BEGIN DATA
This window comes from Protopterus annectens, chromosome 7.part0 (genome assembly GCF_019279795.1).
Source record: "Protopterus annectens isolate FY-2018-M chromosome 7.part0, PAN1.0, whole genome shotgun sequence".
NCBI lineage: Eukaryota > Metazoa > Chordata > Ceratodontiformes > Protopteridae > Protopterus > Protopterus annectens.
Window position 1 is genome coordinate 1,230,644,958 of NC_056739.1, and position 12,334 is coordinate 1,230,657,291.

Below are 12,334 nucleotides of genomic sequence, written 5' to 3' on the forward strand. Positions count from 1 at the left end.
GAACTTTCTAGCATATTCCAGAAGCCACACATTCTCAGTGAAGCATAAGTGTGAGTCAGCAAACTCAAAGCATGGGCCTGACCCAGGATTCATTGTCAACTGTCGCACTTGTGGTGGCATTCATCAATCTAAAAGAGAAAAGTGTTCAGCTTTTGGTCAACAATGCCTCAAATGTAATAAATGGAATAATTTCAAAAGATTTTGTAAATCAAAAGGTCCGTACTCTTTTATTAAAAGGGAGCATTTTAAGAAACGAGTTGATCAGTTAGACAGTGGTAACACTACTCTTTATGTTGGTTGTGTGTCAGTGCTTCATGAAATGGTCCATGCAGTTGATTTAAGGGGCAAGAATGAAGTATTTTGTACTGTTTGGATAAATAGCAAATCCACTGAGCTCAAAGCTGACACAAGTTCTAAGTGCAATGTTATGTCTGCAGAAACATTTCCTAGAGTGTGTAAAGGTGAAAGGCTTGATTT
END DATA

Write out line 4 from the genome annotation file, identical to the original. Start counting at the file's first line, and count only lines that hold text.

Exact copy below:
Window position 1 is genome coordinate 1,230,644,958 of NC_056739.1, and position 12,334 is coordinate 1,230,657,291.